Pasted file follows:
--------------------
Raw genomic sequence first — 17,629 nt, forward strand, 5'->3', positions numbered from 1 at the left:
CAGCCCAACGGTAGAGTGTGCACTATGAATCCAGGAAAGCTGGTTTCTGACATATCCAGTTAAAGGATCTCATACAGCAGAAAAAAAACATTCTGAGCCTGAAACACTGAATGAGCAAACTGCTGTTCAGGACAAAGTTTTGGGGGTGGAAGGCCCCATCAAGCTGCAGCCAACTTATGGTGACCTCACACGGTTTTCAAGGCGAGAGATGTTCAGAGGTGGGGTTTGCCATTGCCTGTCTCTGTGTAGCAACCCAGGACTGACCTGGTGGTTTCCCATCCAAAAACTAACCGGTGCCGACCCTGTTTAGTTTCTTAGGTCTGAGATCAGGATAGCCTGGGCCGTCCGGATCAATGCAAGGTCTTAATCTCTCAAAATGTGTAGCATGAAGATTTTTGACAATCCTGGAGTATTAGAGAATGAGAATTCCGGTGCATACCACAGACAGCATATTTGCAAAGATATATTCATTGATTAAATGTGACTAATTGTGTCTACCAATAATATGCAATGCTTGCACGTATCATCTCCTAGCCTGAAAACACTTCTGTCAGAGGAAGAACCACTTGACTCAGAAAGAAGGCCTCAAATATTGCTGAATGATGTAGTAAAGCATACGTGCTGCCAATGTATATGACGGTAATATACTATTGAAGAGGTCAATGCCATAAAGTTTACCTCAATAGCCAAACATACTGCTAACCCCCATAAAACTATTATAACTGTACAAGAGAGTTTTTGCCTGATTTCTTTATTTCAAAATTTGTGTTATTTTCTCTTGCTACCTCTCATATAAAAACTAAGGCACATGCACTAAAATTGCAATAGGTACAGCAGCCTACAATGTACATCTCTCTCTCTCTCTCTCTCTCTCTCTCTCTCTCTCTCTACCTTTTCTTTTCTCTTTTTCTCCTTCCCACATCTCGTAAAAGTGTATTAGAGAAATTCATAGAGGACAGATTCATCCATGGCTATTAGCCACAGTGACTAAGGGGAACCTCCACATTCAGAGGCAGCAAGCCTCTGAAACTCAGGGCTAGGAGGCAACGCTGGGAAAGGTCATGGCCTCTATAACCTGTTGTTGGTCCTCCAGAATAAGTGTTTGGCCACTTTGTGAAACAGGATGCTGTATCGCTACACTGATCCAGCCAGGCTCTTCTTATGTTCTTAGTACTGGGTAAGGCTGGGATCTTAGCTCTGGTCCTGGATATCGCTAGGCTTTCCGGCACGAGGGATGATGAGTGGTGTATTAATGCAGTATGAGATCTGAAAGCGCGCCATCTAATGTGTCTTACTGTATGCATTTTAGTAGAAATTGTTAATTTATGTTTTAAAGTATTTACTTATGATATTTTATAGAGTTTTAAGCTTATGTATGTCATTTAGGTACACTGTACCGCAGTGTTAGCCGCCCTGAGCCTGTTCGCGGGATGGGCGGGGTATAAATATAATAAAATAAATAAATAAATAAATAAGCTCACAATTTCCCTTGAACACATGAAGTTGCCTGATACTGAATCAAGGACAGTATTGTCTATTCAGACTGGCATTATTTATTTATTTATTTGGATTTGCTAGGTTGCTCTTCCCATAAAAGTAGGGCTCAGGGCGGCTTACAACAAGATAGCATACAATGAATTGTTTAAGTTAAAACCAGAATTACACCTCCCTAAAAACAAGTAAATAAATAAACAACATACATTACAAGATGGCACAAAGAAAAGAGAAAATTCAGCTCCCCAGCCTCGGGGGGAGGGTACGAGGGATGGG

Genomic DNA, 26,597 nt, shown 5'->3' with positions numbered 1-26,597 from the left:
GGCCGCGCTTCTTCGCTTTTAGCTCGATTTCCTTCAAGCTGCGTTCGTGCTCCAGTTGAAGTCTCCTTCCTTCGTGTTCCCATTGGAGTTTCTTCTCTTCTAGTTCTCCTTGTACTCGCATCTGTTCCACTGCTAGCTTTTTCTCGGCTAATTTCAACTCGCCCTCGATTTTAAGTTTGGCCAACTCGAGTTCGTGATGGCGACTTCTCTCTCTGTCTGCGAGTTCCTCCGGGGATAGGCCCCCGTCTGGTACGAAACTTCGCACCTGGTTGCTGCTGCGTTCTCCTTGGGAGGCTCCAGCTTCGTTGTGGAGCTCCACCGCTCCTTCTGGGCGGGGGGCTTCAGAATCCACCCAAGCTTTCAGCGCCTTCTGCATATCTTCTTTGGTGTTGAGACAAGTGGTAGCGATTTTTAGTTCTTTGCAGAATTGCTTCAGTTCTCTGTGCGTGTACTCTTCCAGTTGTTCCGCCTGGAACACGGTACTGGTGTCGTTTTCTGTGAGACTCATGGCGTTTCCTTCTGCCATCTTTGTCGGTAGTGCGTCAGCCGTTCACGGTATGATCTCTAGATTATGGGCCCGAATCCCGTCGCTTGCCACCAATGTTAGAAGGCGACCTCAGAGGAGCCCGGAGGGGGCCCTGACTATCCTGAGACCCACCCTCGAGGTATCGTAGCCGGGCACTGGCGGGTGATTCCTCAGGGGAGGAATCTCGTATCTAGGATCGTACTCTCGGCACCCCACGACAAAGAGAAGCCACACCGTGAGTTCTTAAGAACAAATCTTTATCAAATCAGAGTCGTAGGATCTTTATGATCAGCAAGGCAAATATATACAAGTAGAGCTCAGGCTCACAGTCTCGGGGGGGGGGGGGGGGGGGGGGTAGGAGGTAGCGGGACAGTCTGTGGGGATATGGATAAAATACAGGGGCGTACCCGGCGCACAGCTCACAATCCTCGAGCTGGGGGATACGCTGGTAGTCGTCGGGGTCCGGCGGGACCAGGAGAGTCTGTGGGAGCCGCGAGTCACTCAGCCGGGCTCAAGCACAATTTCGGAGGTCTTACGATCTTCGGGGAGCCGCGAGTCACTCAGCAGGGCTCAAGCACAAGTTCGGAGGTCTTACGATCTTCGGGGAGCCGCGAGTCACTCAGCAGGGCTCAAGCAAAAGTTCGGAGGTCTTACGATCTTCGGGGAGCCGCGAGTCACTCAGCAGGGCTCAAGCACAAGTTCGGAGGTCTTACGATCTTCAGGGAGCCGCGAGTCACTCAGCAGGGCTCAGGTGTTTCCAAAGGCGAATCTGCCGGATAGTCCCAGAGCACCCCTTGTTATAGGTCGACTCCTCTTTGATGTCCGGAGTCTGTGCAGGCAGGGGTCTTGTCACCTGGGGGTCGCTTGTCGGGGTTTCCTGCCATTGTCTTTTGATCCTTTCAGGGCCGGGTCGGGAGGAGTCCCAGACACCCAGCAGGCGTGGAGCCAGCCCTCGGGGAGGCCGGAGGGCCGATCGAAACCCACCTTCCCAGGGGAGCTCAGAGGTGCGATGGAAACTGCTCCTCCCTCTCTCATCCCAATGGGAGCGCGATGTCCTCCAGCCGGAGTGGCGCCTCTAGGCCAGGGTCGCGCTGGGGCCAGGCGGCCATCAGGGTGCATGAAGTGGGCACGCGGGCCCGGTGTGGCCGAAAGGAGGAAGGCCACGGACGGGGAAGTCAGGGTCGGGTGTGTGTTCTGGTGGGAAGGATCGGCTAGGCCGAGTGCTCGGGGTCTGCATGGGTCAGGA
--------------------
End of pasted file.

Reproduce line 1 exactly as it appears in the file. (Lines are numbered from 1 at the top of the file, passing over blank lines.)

Raw genomic sequence first — 17,629 nt, forward strand, 5'->3', positions numbered from 1 at the left: